Read More: The Big Business of Being a Peloton Instructor

In 2020, the $100 billion fitness industry pivoted hard to virtual trainers and classes, and the global virtual fitness market size was expected to grow from $11.39 billion in 2021 to $16.15 billion in 2022, according to a report by The Business Research Company earlier this year. Even as restrictions on mixing have largely been lifted, Watkins sees opportunity for further innovation in virtual fitness. She would love to see how fitness works in augmented reality—and she’s selling out her in-person retreats with clients from around the world.

Pay range: $40,000 to $72,000 per year

Cryptocurrency asset advisor

The global cryptocurrency asset management market size was valued at $0.67 billion in 2020, and is projected to reach $9.36 billion by 2030. But it comes with huge risks, as the recent implosion of FTX showed. Mia Samson, a financial planner with Gerber Kawasaki in Santa Monica, says she became a Certified Digital Asset Advisor out of a desire to serve clients better. “Throughout the pandemic, crypto gained a lot of popularity,” she says. “It was a space that a lot of us were interested in as investors ourselves, but our clients were coming to us with questions.”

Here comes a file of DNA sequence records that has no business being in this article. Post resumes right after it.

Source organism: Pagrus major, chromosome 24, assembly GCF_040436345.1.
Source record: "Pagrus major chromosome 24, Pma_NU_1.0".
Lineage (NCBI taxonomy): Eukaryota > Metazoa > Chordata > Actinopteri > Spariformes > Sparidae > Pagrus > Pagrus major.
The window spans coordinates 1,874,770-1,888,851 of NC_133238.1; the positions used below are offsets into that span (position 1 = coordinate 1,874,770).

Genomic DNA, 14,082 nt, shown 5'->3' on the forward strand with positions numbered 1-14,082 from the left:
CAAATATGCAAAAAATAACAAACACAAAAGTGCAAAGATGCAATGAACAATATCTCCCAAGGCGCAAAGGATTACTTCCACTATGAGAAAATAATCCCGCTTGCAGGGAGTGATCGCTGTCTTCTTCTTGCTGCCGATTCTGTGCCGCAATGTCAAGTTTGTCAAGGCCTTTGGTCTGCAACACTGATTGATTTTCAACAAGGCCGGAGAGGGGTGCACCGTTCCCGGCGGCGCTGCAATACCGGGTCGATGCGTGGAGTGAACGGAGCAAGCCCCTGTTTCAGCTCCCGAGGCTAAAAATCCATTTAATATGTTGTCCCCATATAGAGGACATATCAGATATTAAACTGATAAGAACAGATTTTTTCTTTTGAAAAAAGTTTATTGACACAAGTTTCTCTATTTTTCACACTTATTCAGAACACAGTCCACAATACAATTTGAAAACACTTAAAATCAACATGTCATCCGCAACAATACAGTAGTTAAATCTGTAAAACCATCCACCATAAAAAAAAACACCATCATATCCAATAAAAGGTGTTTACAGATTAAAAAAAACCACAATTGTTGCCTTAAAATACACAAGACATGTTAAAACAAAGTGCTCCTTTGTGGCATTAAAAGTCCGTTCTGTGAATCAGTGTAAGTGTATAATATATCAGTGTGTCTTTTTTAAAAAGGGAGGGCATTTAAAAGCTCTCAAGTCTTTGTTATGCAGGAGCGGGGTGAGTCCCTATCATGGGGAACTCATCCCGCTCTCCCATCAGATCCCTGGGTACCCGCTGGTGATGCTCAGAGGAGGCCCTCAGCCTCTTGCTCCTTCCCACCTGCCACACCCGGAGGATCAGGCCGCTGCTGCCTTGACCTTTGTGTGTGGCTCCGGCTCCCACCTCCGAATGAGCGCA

Read More: 2022 Killed Wide-Eyed Crypto Idealism. Here Are Lessons for 2023

Her firm created a program in order to learn more about planning with digital assets. It’s not significantly different from securities, she says, but there’s a learning curve about how to offer digital asset planning in the safest possible way. Right now, they only offer Bitcoin and Etherium.

“Like any evolving technology, it’s going to take time to get adopted by the masses,” says Samson. “I certainly see a lot of positives associated with it, but there definitely need to be some changes—crypto is evolving so quickly, and legislation is struggling to keep up. Regulatory framework and standards would help to build trust in that space to calm the volatility and help against illegal activity.”

Pay range: $60,000 to $90,000 per year

Influencer MBA Professor

Marketing by social media influencers is big business, expected to be worth an estimated $16.4 billion by the end of this year, doubling since 2019. Even as influencing has exploded as an enterprise, business programs haven’t been teaching that type of marketing. That’s why Mohan Sawhney, a professor at Kellogg School of Management, launched an executive education program around influencing. With applications for regular MBAs dwindling, offering this alternative to traditional programs could be a shrewd move for colleges and universities.